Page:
How Doctors Responded to Being Named a Leading Killer

Sept 19 Doctors copy.jpeg

In my video Why Prevention Is Worth a Ton of Cure, I profiled a paper that added up all the deaths caused by medical care in this country, including the hundred thousand deaths from medication side effects, all the deaths caused by errors, and so on. The author of the paper concluded that the third leading cause of death in America is the American medical system.

What was the medical community's reaction to this revelation? After all, the paper was published in one of the most prestigious medical journals, the Journal of the American Medical Association, and was authored by one of our most prestigious physicians, Barbara Starfield, who literally wrote the book on primary care. When she was asked in an interview what the response was, Starfield replied that her primary care work had been widely embraced, but her findings on how harmful and ineffective healthcare could be received almost no attention.

This inspires the recollection of "the dark dystopia of George Orwell's 1984, where awkward facts are swallowed up by the 'memory hole' as if they had never existed at all." Report after report has come out, and the response has been a deafening silence both in deed and in word, failing to even openly discuss the problem, leading to thousands of additional deaths. We can't just keep putting out reports, we have to actually do something.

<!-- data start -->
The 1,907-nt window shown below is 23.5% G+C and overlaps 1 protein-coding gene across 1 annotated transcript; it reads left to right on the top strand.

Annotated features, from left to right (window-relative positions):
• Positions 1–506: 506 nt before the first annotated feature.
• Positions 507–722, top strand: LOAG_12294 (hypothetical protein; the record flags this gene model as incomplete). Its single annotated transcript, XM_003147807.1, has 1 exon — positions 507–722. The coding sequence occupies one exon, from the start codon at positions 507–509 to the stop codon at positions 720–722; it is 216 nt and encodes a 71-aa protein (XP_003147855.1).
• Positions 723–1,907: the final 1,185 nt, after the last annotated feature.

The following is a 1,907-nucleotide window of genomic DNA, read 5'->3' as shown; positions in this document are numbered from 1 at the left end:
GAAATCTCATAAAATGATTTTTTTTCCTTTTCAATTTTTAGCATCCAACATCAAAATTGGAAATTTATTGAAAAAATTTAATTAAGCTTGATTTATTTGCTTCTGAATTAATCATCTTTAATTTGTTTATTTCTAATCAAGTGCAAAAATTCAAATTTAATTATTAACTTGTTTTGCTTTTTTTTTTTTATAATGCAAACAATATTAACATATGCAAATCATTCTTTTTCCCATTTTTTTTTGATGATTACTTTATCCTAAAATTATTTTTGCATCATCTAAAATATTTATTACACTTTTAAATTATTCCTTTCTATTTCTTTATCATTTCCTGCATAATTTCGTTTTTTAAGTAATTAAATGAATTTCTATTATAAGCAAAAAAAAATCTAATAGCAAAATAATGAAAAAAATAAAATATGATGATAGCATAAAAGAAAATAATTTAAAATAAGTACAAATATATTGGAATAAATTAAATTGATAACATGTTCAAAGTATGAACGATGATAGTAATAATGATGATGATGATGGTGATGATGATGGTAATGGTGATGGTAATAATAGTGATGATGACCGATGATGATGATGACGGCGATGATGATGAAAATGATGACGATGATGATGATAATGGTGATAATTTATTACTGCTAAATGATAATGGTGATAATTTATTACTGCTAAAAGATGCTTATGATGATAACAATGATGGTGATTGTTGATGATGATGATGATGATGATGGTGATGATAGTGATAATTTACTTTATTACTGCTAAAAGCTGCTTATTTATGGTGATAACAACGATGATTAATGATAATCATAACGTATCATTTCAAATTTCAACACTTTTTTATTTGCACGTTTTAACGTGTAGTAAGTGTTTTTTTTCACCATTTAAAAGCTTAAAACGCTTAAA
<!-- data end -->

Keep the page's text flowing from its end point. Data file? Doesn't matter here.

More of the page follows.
As I discuss in my video How Doctors Responded to Being Named a Leading Killer, the first report was published in 1978, suggesting about 120,000 preventable hospital deaths a year. The response? Silence for another 16 years until another scathing reminder was published. If we multiply 120,000 by those 16 years, we get 1.9 million preventable deaths, about which there was near total doctor silence. There was no substantial effort to reduce the number of those deaths. The Institute of Medicine (IOM) then released its landmark study in 1999, asserting that yet another 600,000 patients died during that time when providers could have acted.

Some things have finally changed. Work hour limits were instituted for medical trainees. Interns and residents could no longer be worked more than 80 hours a week, at least on paper, and the shifts couldn't be more than 30 hours long. That may not sound like a big step, but when I started out my internship, I worked 36 hour shifts every three days, 117-hour work weeks.

When interns and residents are forced to pull all-nighters, they make 36% more serious medical errors, five times more diagnostic errors, and have twice as many "attentional failures." That doesn't sound so bad, until you realize that means things like nodding off during surgery.

The patient is supposed to be asleep during surgery, not the surgeon.

Performance is impaired as much as a blood alcohol level that would make it illegal to drive a car--but these overworked interns and residents can still do surgery. No surprise there were 300% more patient deaths. Residents consider themselves lucky if they get through training without killing anyone. Not that the family would ever find out. With rare exceptions, doctors are unaccountable for their actions.